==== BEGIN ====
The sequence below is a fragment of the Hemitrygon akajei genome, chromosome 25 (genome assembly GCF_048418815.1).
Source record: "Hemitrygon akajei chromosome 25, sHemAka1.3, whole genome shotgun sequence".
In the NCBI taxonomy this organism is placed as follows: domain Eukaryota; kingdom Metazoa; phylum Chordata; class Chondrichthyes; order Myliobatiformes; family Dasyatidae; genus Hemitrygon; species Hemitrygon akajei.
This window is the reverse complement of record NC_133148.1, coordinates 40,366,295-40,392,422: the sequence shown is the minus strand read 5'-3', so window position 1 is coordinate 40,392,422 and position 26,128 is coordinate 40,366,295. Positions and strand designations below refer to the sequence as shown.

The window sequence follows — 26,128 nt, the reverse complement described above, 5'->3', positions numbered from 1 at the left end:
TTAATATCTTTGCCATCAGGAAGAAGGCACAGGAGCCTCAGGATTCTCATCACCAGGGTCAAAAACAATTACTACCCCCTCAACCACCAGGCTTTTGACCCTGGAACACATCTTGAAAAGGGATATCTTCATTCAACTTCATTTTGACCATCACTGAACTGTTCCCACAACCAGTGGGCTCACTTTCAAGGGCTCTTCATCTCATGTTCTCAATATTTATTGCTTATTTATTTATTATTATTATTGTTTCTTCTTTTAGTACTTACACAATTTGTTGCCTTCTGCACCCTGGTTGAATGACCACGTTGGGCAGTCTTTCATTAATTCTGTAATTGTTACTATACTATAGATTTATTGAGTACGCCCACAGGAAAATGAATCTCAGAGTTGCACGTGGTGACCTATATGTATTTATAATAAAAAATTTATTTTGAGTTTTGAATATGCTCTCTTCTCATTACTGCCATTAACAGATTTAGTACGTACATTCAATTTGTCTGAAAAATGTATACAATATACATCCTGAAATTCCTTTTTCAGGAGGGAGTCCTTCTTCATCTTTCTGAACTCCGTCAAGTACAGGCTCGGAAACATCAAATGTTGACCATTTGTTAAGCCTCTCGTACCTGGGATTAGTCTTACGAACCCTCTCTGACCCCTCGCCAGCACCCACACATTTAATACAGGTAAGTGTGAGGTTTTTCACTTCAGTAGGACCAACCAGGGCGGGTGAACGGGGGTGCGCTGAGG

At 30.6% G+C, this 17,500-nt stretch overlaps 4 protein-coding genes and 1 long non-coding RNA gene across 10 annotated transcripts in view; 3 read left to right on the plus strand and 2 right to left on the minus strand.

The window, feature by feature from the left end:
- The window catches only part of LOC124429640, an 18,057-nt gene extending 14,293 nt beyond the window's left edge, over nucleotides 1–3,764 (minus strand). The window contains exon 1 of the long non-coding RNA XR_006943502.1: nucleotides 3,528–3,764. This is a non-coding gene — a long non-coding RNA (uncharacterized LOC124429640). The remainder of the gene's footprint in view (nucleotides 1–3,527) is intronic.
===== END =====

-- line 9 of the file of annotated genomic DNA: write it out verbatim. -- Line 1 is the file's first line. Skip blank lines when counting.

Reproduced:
- The window catches only part of LOC124429640, an 18,057-nt gene extending 14,293 nt beyond the window's left edge, over nucleotides 1–3,764 (minus strand). The window contains exon 1 of the long non-coding RNA XR_006943502.1: nucleotides 3,528–3,764. This is a non-coding gene — a long non-coding RNA (uncharacterized LOC124429640). The remainder of the gene's footprint in view (nucleotides 1–3,527) is intronic.